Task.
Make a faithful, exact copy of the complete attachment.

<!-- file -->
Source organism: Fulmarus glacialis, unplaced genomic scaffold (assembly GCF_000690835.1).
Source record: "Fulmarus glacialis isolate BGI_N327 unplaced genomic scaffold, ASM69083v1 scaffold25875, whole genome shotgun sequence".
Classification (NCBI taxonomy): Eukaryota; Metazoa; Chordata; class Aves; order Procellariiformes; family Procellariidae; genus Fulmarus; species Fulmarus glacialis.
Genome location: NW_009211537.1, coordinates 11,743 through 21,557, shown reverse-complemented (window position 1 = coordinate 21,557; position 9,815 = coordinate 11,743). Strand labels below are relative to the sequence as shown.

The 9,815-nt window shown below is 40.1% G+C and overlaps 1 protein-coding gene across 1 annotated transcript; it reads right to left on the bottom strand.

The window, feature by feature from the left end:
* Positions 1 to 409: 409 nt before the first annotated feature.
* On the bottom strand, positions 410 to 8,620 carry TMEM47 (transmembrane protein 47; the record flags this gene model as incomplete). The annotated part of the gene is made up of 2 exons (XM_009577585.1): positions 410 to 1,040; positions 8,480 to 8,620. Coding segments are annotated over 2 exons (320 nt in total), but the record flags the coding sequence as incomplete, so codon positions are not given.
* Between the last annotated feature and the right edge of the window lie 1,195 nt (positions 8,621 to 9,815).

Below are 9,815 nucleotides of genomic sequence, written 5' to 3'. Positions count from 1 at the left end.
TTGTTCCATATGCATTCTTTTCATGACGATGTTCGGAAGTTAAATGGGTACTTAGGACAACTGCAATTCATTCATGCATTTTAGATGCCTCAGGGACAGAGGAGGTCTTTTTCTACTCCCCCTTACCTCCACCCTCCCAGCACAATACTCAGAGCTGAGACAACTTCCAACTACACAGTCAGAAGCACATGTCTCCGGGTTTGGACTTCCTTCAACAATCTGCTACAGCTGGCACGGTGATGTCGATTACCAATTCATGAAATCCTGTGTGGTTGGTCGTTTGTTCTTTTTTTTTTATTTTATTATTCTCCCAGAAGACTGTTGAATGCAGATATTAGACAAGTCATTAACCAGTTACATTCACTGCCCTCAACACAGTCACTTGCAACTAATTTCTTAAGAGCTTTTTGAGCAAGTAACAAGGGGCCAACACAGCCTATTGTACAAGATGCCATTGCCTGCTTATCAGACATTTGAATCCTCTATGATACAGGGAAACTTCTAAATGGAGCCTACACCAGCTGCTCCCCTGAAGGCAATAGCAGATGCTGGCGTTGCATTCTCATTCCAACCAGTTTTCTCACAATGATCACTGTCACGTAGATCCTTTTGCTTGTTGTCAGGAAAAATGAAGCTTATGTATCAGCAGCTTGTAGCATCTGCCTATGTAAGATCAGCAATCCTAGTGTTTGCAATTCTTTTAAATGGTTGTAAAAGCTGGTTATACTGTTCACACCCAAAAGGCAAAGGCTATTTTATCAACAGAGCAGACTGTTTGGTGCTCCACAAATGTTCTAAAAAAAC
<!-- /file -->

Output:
Source organism: Fulmarus glacialis, unplaced genomic scaffold (assembly GCF_000690835.1).
Source record: "Fulmarus glacialis isolate BGI_N327 unplaced genomic scaffold, ASM69083v1 scaffold25875, whole genome shotgun sequence".
Classification (NCBI taxonomy): Eukaryota; Metazoa; Chordata; class Aves; order Procellariiformes; family Procellariidae; genus Fulmarus; species Fulmarus glacialis.
Genome location: NW_009211537.1, coordinates 11,743 through 21,557, shown reverse-complemented (window position 1 = coordinate 21,557; position 9,815 = coordinate 11,743). Strand labels below are relative to the sequence as shown.

The 9,815-nt window shown below is 40.1% G+C and overlaps 1 protein-coding gene across 1 annotated transcript; it reads right to left on the bottom strand.

The window, feature by feature from the left end:
* Positions 1 to 409: 409 nt before the first annotated feature.
* On the bottom strand, positions 410 to 8,620 carry TMEM47 (transmembrane protein 47; the record flags this gene model as incomplete). The annotated part of the gene is made up of 2 exons (XM_009577585.1): positions 410 to 1,040; positions 8,480 to 8,620. Coding segments are annotated over 2 exons (320 nt in total), but the record flags the coding sequence as incomplete, so codon positions are not given.
* Between the last annotated feature and the right edge of the window lie 1,195 nt (positions 8,621 to 9,815).

Below are 9,815 nucleotides of genomic sequence, written 5' to 3'. Positions count from 1 at the left end.
TTGTTCCATATGCATTCTTTTCATGACGATGTTCGGAAGTTAAATGGGTACTTAGGACAACTGCAATTCATTCATGCATTTTAGATGCCTCAGGGACAGAGGAGGTCTTTTTCTACTCCCCCTTACCTCCACCCTCCCAGCACAATACTCAGAGCTGAGACAACTTCCAACTACACAGTCAGAAGCACATGTCTCCGGGTTTGGACTTCCTTCAACAATCTGCTACAGCTGGCACGGTGATGTCGATTACCAATTCATGAAATCCTGTGTGGTTGGTCGTTTGTTCTTTTTTTTTTATTTTATTATTCTCCCAGAAGACTGTTGAATGCAGATATTAGACAAGTCATTAACCAGTTACATTCACTGCCCTCAACACAGTCACTTGCAACTAATTTCTTAAGAGCTTTTTGAGCAAGTAACAAGGGGCCAACACAGCCTATTGTACAAGATGCCATTGCCTGCTTATCAGACATTTGAATCCTCTATGATACAGGGAAACTTCTAAATGGAGCCTACACCAGCTGCTCCCCTGAAGGCAATAGCAGATGCTGGCGTTGCATTCTCATTCCAACCAGTTTTCTCACAATGATCACTGTCACGTAGATCCTTTTGCTTGTTGTCAGGAAAAATGAAGCTTATGTATCAGCAGCTTGTAGCATCTGCCTATGTAAGATCAGCAATCCTAGTGTTTGCAATTCTTTTAAATGGTTGTAAAAGCTGGTTATACTGTTCACACCCAAAAGGCAAAGGCTATTTTATCAACAGAGCAGACTGTTTGGTGCTCCACAAATGTTCTAAAAAAAC